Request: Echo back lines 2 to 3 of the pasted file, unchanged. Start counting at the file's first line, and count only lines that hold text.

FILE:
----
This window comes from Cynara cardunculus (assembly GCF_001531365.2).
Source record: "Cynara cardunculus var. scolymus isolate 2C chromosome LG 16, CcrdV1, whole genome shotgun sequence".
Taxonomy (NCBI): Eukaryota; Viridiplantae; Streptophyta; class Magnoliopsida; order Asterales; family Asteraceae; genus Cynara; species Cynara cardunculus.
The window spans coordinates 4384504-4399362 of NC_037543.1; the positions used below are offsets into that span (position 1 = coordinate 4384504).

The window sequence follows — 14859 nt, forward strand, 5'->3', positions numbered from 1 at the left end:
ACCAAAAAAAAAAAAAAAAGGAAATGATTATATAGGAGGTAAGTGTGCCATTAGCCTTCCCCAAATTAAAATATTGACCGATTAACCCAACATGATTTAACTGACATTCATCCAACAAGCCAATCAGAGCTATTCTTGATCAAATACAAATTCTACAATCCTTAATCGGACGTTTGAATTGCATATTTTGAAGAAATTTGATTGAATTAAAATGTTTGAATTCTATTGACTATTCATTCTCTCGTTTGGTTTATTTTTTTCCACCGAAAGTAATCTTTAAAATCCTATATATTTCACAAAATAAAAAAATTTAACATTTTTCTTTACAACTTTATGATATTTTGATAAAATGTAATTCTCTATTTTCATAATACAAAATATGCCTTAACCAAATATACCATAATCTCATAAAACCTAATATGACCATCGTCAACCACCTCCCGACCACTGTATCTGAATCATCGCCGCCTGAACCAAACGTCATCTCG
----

Source record: "Cynara cardunculus var. scolymus isolate 2C chromosome LG 16, CcrdV1, whole genome shotgun sequence".
Taxonomy (NCBI): Eukaryota; Viridiplantae; Streptophyta; class Magnoliopsida; order Asterales; family Asteraceae; genus Cynara; species Cynara cardunculus.